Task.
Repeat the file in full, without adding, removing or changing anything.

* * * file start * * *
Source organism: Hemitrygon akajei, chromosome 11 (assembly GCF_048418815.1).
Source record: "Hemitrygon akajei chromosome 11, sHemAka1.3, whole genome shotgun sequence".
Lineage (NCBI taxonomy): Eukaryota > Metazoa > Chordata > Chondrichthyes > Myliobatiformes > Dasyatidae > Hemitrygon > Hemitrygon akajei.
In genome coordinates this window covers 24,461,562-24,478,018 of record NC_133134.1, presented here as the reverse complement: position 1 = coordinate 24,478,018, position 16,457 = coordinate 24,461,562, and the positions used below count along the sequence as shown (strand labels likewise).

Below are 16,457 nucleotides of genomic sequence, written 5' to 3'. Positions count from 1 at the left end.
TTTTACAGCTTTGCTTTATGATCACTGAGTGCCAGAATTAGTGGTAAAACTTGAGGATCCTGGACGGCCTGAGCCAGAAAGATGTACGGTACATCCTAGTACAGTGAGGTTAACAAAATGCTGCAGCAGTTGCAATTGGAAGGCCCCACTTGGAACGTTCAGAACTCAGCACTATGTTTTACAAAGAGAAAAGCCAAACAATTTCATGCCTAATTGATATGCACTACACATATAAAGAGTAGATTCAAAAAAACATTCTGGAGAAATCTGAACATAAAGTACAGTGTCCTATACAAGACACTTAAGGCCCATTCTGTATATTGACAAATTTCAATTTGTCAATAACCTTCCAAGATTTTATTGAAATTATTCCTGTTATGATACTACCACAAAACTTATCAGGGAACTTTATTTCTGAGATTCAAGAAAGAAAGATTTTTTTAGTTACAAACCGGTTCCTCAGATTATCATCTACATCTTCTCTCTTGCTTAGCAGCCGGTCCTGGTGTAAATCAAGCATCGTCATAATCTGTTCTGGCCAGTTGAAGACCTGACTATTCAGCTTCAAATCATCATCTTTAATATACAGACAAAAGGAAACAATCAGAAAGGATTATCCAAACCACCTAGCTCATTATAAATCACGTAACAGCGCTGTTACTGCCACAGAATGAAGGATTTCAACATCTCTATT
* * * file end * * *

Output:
Source organism: Hemitrygon akajei, chromosome 11 (assembly GCF_048418815.1).
Source record: "Hemitrygon akajei chromosome 11, sHemAka1.3, whole genome shotgun sequence".
Lineage (NCBI taxonomy): Eukaryota > Metazoa > Chordata > Chondrichthyes > Myliobatiformes > Dasyatidae > Hemitrygon > Hemitrygon akajei.
In genome coordinates this window covers 24,461,562-24,478,018 of record NC_133134.1, presented here as the reverse complement: position 1 = coordinate 24,478,018, position 16,457 = coordinate 24,461,562, and the positions used below count along the sequence as shown (strand labels likewise).

Below are 16,457 nucleotides of genomic sequence, written 5' to 3'. Positions count from 1 at the left end.
TTTTACAGCTTTGCTTTATGATCACTGAGTGCCAGAATTAGTGGTAAAACTTGAGGATCCTGGACGGCCTGAGCCAGAAAGATGTACGGTACATCCTAGTACAGTGAGGTTAACAAAATGCTGCAGCAGTTGCAATTGGAAGGCCCCACTTGGAACGTTCAGAACTCAGCACTATGTTTTACAAAGAGAAAAGCCAAACAATTTCATGCCTAATTGATATGCACTACACATATAAAGAGTAGATTCAAAAAAACATTCTGGAGAAATCTGAACATAAAGTACAGTGTCCTATACAAGACACTTAAGGCCCATTCTGTATATTGACAAATTTCAATTTGTCAATAACCTTCCAAGATTTTATTGAAATTATTCCTGTTATGATACTACCACAAAACTTATCAGGGAACTTTATTTCTGAGATTCAAGAAAGAAAGATTTTTTTAGTTACAAACCGGTTCCTCAGATTATCATCTACATCTTCTCTCTTGCTTAGCAGCCGGTCCTGGTGTAAATCAAGCATCGTCATAATCTGTTCTGGCCAGTTGAAGACCTGACTATTCAGCTTCAAATCATCATCTTTAATATACAGACAAAAGGAAACAATCAGAAAGGATTATCCAAACCACCTAGCTCATTATAAATCACGTAACAGCGCTGTTACTGCCACAGAATGAAGGATTTCAACATCTCTATT